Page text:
STA offices no longer distributing candy

STA president Nan Bone prohibited the handing out of candy from school offices.


Juniors Laura Kieffer and Bailey Mitchell hug each other for support after learning candy will no longer be distributed from the development office. photo illustration by Elsa Feigenbaum

by Elsa Feigenbaum, Sports Copy Editor

As junior Lydia Lundquist sat at home Sept. 17, she was  unable to understand the reasoning behind the email she just read. Junior Laura Kieffer felt almost offended by the words on the screen before her. The message from STA President Nan Bone was the same: “I’m asking all students to refrain from stopping by offices [for candy] in the future.”

According to Bone, when starting her position as president she faced the challenge of meeting the student body while sitting in a desk down a student-forbidden hallway. Her solution? Candy. A solution that was also shared by other offices and the development offices.

Of her eight years at STA, Bone says the candy system has been in place at least six. At first the candy system was very successful, but as time passed word of mouth spread. Though she was still continually able to meet with students in this manner, she started to notice that while she was in meetings girls would simply walk right in, get candy, then walk back out without speaking to her.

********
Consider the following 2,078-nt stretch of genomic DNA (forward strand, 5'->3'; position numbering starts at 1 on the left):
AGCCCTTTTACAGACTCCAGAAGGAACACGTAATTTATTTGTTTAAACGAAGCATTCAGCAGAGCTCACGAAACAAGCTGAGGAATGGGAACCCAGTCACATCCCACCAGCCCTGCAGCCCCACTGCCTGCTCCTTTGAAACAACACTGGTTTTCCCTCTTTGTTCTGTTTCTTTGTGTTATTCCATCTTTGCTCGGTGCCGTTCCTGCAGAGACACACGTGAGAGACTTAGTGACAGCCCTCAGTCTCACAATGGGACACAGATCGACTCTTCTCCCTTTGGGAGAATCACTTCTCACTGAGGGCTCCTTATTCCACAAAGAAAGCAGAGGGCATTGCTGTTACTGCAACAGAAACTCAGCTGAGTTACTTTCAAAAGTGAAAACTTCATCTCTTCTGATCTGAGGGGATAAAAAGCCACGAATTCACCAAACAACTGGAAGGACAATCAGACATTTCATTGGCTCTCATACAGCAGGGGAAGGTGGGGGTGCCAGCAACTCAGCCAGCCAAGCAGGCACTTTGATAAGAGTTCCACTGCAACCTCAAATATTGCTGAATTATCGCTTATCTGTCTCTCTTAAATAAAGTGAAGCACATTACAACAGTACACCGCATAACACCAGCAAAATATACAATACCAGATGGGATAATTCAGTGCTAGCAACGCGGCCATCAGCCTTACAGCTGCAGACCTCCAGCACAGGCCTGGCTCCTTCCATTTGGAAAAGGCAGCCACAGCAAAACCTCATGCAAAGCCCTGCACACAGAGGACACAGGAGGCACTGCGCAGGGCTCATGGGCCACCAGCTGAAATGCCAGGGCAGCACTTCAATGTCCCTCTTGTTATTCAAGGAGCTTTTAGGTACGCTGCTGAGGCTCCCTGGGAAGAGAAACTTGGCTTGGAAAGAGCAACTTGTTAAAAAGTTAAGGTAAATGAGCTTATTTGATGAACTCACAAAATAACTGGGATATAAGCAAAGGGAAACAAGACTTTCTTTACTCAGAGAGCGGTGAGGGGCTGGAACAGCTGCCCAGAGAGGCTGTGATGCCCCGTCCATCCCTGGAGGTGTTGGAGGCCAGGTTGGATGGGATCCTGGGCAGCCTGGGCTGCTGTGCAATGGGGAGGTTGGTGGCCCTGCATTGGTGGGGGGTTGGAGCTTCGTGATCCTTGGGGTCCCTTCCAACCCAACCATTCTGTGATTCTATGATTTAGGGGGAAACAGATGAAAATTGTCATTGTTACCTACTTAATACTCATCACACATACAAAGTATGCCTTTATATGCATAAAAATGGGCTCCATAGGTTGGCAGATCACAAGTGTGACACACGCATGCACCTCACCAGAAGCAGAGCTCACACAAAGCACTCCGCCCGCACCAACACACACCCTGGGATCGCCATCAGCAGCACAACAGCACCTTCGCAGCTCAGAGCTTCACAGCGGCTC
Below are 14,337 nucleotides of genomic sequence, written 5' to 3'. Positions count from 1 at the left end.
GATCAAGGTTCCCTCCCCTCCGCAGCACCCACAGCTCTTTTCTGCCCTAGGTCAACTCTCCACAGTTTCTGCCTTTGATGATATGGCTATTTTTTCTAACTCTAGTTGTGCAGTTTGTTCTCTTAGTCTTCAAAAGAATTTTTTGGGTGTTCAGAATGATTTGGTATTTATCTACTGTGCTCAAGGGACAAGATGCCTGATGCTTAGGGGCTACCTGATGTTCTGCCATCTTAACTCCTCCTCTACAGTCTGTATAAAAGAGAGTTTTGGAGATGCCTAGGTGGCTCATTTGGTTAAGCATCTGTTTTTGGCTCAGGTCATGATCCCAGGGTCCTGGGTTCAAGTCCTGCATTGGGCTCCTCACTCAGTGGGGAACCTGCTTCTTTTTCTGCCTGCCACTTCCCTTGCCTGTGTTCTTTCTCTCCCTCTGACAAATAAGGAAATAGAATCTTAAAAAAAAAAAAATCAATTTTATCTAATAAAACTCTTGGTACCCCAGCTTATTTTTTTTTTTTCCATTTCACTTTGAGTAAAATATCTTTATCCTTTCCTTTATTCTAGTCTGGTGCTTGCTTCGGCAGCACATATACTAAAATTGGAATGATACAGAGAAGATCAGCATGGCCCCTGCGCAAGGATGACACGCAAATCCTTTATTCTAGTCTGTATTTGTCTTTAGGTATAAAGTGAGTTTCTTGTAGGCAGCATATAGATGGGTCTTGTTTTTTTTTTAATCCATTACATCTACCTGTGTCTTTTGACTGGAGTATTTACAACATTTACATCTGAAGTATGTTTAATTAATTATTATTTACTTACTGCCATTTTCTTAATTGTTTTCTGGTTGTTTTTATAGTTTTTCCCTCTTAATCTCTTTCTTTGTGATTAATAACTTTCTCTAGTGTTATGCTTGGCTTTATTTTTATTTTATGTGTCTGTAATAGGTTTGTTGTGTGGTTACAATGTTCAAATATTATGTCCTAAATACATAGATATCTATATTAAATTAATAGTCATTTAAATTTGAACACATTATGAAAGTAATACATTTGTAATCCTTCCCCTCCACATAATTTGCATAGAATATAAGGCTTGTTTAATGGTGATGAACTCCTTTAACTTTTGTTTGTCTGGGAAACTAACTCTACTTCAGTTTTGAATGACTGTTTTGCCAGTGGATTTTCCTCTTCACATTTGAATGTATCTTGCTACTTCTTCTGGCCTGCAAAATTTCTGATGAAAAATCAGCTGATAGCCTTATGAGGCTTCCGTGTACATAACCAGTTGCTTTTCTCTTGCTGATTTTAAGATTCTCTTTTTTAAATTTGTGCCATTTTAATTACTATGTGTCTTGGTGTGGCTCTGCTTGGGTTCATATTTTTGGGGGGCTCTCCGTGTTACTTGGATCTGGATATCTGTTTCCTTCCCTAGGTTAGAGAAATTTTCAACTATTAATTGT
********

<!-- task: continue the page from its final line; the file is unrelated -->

“It got to be seriously a little bit of trick or treating everyday,” Bone said. “And we’re supplying that. It was not healthy.”

According to Bone, the development office was Grand Central Station in regards to traffic, estimating a large Costco bag of candy lasted less than a week. One student told Bone there used to be a traffic jam created from a line of students awaiting candy, preventing her from going downstairs. Kieffer also shared a similar experience.

“I wasn’t ever late to class,” Kieffer said. “But everyone would be backed up in the hall because everyone would be trying to get candy from the development office.”

However, Bone believes the candy caused a greater disruption to the faculty than the students. She and development office worker Theresa Egelhoff agree the candy had become a distraction to their work. Bone noted this especially during her experiences in the development office.

“I couldn’t even get through a sentence where girls were ‘Hey can I grab?,’ ‘Are you out of?’or ‘Do you have?” Bone said. “[Students] just circled in and circled out, and some would stop and give a hug with the candy. I would just say it was a little chaotic.”

Though Bone knew it would be an unpopular decision, she decided it would be best to remove the candy system from the offices.

“To go back to the purpose of [the candy] was to get to know the student body,” Bone said. “And it had gotten lost. So we decided it’s time maybe just to get back to making our offices a little bit more professional.”